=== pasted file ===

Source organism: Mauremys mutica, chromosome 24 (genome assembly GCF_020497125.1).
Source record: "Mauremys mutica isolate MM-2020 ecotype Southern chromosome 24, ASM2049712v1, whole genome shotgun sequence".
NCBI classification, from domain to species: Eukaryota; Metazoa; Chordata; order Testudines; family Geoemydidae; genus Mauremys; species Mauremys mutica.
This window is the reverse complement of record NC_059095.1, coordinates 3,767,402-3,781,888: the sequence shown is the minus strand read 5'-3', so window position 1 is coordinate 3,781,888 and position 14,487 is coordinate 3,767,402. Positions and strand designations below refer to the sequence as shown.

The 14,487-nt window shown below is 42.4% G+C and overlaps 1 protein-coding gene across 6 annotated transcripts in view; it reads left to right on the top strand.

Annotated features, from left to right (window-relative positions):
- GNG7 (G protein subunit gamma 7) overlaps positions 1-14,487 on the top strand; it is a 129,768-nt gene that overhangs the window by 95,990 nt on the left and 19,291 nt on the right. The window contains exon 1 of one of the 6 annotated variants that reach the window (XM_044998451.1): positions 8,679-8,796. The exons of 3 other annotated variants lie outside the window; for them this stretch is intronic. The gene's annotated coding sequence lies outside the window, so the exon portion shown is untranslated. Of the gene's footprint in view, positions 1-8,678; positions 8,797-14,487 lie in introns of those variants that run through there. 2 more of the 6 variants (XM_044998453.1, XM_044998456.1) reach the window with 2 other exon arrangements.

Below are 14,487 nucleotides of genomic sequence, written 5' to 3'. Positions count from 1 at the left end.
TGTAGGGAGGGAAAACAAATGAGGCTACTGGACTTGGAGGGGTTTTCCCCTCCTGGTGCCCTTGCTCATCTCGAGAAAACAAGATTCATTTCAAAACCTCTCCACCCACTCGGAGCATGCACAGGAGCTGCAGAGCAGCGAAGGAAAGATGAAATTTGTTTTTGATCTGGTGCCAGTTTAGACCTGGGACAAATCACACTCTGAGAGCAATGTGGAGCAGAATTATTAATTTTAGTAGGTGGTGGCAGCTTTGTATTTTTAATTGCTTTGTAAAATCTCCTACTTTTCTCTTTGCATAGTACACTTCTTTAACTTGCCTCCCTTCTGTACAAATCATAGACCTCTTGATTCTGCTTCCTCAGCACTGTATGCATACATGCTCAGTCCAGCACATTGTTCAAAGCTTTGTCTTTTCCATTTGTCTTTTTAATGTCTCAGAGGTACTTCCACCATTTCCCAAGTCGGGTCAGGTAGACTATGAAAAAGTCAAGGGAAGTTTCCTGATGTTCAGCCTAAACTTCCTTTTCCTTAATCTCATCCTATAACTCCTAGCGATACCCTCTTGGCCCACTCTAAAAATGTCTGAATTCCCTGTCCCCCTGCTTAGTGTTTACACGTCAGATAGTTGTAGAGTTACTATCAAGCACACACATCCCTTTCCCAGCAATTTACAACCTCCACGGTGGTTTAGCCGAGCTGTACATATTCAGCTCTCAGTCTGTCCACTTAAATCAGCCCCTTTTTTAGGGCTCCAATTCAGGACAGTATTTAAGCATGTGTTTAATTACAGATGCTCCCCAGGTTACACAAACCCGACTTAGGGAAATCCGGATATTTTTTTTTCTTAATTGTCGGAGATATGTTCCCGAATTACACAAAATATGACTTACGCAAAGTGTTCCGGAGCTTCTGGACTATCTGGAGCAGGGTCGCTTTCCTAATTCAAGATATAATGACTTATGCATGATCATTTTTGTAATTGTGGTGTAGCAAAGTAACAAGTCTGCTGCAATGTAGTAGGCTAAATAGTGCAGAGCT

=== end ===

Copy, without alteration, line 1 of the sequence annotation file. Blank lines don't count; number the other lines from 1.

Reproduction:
Source organism: Mauremys mutica, chromosome 24 (genome assembly GCF_020497125.1).